In past years I haven’t watched the Canada Reads debates as faithfully but because this year I’ve read all the books I can hardly wait to see it every day. One thing I’m really appreciating is the variety in the panelists. They are athletes and business people, entertainers and social advocates all excited about the value of reading fiction and the pleasure it affords.
I truly believe reading fiction makes us better people, enriches our lives, and offers us an avenue for solace and salvation. The fact that our country has a sort of annual national book club that sparks such interest and enthusiasm for books by Canadian authors reflects what a civilized, sane and progressive country Canada is.
No matter which book wins today I think anyone who watches Canada Reads, or reads one of the books in contention is a winner! In the meantime till I get home from work around 3:30 and watch the show I’m keeping my fingers crossed for The Hero’s Walk.
On Reading Lila
A Flood of Books
Filed under Books, Canada
As part of the Treaty Training workshop I participated in at the Manitoba Museum on Monday we looked at some of the museum’s exhibits and tried to see them from a First Nations’ perspective.
I’ve toured the Nonsuch ship in the museum many times. As I’ve explored the cramped living quarters below deck I’ve thought about what it must have been like for the sailors who lived aboard the vessel in 1668 as the ship made the 118 day voyage from England to Canada to trade for beaver pelts with the Cree. I’ve wondered at the ingenuity of the ship builders and thought about the historical importance of the crew members because the success of their voyage led to the founding of the Hudson’s Bay Company. I’ve wondered how the sailors might have spent their very first winter in the cold of James Bay.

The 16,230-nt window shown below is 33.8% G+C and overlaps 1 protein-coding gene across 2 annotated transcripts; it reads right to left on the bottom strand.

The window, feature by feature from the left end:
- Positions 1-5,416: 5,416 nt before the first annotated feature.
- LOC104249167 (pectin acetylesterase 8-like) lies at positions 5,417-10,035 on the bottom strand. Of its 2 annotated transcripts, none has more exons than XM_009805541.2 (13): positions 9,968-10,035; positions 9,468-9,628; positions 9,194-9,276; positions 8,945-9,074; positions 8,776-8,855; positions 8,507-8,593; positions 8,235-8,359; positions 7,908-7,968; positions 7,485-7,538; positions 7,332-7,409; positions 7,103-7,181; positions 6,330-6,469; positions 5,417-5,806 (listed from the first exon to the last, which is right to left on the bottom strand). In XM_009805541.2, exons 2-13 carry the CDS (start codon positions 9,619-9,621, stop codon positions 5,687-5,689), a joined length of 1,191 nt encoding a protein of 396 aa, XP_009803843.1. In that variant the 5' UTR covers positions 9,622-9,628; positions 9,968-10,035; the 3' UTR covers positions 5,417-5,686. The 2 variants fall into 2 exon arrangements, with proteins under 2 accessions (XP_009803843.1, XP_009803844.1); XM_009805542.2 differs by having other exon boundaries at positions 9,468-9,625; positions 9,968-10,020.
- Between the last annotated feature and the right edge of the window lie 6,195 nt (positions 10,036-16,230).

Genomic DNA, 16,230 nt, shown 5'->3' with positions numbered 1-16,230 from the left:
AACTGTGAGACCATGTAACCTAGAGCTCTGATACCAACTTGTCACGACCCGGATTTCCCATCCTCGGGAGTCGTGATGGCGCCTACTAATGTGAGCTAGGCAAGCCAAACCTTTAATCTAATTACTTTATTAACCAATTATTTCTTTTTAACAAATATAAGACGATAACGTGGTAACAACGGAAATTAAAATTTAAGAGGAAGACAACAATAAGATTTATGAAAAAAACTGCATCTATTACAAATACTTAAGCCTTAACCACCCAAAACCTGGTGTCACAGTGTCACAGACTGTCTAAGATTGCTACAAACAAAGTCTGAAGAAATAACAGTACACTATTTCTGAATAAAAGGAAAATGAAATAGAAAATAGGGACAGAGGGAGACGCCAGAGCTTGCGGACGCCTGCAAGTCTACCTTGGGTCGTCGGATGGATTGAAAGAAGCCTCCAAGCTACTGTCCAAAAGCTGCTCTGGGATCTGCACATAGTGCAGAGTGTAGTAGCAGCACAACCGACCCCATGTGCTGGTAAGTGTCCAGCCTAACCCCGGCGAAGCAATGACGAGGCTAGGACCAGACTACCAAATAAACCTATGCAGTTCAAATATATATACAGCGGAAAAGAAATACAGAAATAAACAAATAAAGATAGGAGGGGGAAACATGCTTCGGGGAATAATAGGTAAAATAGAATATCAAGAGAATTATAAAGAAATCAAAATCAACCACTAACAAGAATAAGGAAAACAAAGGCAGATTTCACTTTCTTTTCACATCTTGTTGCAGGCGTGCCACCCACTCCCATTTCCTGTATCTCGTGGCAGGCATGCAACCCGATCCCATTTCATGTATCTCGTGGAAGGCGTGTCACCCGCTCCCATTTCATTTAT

Our guide asked us to look at the ship again however and imagine what might have been going on in the minds of the First Nations people who first saw the Nonsuch when it arrived in Canada on its maiden voyage. Aboriginal Canadians might have been thinking………
Who are these men? Will they be the same or different than their people who have visited us before? How did they build such a massive ship out of wood? What do they want here? How can they expect to spend the winter here when they don’t have the things they will need to survive? We may need to help them make it through the winter. Why have they traveled without any women? Why are our furs of value to them? What will they do with a ship full of beaver pelts where they come from? How will their presence in our community change our way of life? Should we be afraid of these people or should they be afraid of us? Once they leave will we ever see them again?
It was interesting to look at the Nonsuch from a different perspective.
There Must Be 50 Ways To Use A Bison
Sleeping with Torpedos
Who Are the Wendat?
I watched day one of CBC’s Canada Reads as soon as I got home from work yesterday. As my blog followers know I have a vested interest in the contest this year because I’ve managed to read all five books nominated. Some reflections about the show yesterday….
My personal first place pick is The Hero’s Walk. It almost got eliminated but was saved by Olympian Clara Hughes’ passionate defence of it. The Hero’s Walk reminded Clara so much of her own family that she absolutely loved it so……. when she had to cast the deciding vote about which book to eliminate she chose Minister Without Portfolio which kept The Hero’s Walk in contention.